The year of 2020 marks the 75th anniversary of the founding of the United Nations. In such a special occasion, the efforts of China and the EU to strengthen political mutual trust, boost pragmatic cooperation, and forge a more influential comprehensive strategic partnership have infused valuable stability to the world full of uncertainties and are helpful for enhancing global governance and advancing the building of a community with shared future for mankind.

County uses stones to fight poverty

Xincheng county in south China’s Guangxi Zhuang Autonomous Region has been relying on its rich mineral resources in its mountainous areas to fight poverty in recent years.

Employees work at a marble processing plant in Xincheng county, south China’s Guangxi Zhuang Autonomous Region. (Photo/Zhu Xiaoling) 

“People couldn’t grow crops here as there were stones everywhere. We could only let cattle graze on the fields at the foot of the mountains,” said Wei Yongping, a native of the county, who is also deputy head of the stone processing plant of Xincheng Western Mining Co., Ltd.

He never expected that the barren mountains that blighted agriculture would one day become invaluable assets.

“Xincheng contains over 1 billion cubic meters of many varieties of marble, and they are easy to exploit,” Wei said, explaining that the county’s marble has been sold domestically and internationally.

Furthermore, the county is accelerating the construction of a special engineering new material innovation industrial park invested by East Group Co., Ltd. on the bank of the Hongshui River.

“We mainly produce special materials needed for high-speed railways, tunnels, underground projects and roads, with an estimated annual output of up to 2 million tons,” said Huang Yong, a manager of the company.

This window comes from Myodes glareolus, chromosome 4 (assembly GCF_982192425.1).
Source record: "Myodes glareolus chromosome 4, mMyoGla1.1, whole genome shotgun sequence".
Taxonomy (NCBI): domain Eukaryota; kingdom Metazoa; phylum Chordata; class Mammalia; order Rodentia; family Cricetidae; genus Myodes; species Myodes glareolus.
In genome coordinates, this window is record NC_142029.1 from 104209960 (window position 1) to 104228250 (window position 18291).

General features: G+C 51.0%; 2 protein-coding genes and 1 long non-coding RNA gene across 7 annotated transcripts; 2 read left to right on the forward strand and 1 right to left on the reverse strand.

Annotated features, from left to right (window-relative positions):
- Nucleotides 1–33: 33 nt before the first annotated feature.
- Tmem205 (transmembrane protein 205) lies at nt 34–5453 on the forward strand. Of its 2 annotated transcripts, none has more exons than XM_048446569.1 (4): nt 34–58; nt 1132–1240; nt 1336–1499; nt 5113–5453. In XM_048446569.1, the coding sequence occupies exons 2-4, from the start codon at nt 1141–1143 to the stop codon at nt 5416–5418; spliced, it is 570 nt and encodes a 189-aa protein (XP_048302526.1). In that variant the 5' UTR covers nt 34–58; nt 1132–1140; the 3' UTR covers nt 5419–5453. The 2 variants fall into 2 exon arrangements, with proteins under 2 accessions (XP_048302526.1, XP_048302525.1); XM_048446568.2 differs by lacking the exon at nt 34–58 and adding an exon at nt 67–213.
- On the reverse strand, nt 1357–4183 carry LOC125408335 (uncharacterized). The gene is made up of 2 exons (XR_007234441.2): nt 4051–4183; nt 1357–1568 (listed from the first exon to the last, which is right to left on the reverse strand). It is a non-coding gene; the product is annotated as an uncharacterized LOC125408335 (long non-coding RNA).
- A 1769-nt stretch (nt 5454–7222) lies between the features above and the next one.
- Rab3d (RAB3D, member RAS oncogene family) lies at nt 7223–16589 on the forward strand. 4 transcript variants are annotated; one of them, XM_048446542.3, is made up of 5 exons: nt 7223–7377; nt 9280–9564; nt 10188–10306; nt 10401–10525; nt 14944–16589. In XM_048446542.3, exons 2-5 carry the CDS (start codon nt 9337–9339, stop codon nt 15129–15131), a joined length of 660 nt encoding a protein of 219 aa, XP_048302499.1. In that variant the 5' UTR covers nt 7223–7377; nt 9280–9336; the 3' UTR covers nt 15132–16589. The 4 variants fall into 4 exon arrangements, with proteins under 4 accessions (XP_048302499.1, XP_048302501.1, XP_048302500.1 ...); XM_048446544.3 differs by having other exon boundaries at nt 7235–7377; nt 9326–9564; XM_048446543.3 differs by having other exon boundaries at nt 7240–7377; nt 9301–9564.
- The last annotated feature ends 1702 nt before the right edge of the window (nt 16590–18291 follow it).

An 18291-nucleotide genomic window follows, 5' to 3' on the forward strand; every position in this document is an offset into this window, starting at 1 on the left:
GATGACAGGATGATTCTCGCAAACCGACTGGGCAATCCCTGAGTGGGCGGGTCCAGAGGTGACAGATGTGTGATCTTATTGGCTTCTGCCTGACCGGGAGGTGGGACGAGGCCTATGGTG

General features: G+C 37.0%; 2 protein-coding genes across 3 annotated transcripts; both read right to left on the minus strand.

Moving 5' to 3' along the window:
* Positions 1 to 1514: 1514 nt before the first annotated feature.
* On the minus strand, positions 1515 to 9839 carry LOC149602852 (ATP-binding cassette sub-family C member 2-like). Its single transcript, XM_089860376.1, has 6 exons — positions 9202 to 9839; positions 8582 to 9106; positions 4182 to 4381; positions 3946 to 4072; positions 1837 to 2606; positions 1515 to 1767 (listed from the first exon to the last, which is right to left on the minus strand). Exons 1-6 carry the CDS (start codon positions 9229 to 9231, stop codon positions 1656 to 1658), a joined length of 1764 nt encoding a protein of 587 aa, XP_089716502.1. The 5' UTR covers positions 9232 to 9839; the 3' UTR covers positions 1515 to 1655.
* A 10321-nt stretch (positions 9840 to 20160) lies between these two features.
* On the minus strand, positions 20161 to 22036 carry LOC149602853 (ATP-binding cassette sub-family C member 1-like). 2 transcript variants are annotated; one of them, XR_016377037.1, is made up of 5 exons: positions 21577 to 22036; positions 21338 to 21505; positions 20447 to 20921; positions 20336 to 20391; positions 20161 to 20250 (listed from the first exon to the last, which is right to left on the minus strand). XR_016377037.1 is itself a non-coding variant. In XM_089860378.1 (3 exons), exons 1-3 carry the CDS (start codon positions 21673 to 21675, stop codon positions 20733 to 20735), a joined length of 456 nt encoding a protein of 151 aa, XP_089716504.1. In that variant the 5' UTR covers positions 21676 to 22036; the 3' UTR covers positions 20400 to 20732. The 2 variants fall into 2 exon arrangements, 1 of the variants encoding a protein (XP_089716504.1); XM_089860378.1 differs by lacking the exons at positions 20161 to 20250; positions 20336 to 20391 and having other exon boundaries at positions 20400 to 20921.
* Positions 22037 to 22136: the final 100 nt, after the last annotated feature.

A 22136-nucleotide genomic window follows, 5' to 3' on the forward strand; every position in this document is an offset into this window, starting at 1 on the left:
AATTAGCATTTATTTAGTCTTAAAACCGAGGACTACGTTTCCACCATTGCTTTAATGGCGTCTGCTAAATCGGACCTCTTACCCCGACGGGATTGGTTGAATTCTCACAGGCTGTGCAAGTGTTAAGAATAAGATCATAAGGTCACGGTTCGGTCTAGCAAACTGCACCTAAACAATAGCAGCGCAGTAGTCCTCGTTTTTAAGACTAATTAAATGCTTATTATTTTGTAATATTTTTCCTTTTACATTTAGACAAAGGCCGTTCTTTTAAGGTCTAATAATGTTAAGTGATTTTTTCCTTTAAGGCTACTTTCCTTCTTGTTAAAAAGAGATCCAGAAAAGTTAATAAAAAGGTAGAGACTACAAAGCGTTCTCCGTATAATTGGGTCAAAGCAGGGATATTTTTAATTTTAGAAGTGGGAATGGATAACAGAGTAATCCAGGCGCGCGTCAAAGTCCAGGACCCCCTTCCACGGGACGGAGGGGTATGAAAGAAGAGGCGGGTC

Xincheng has large deposits of rocks that contain up to 56 percent of calcium carbonate, giving it broad prospects for exploitation, Huang said, adding that the company finally decided to launch the project in the county after three years of surveying work.

Photo shows the construction site of a project in Xincheng county, south China’s Guangxi Zhuang Autonomous Region. (Photo/Yan Lizheng)

The company will also build five cargo berths with a capacity of 500 tons each, with an estimated annual throughput of 100,000 containers and 5 million tons of bulk cargo.

“Only by protecting our lucid waters and green mountains can we have invaluable assets,” said Li Lizhi, head of the project’s first tunnel team.

With 28 years of experience in tunnel construction, Li said that the company has placed great importance on environmental protection from the very beginning and on safeguarding the interests of local villagers.

The project has also been delivering benefits to local residents. “We can earn money near our homes and take care of our families, so we are willing to work for the project,” said Lan Danghua, a resident of Mati village in the county’s Hongdu town. Lan began working in the industrial park along with several other villagers soon after the project started.

“Except for core technicians, we give priority to hiring local villagers, especially poor households and people who have been lifted out of poverty,” Huang said.

He added that the company will also work with local vocational schools on poverty alleviation through education by providing funds to train industrial workers, which is expected to create over 600 job opportunities.

Universities push Clean Your Plate drive

At the beginning of the new semester, canteens from colleges and universities in Beijing came up with new ways to encourage students to prevent wasting food and “clean their plates.

Students buy “small fried dish” in a canteen in the Capital University of Economics and Business (Photo/Cao Haipeng)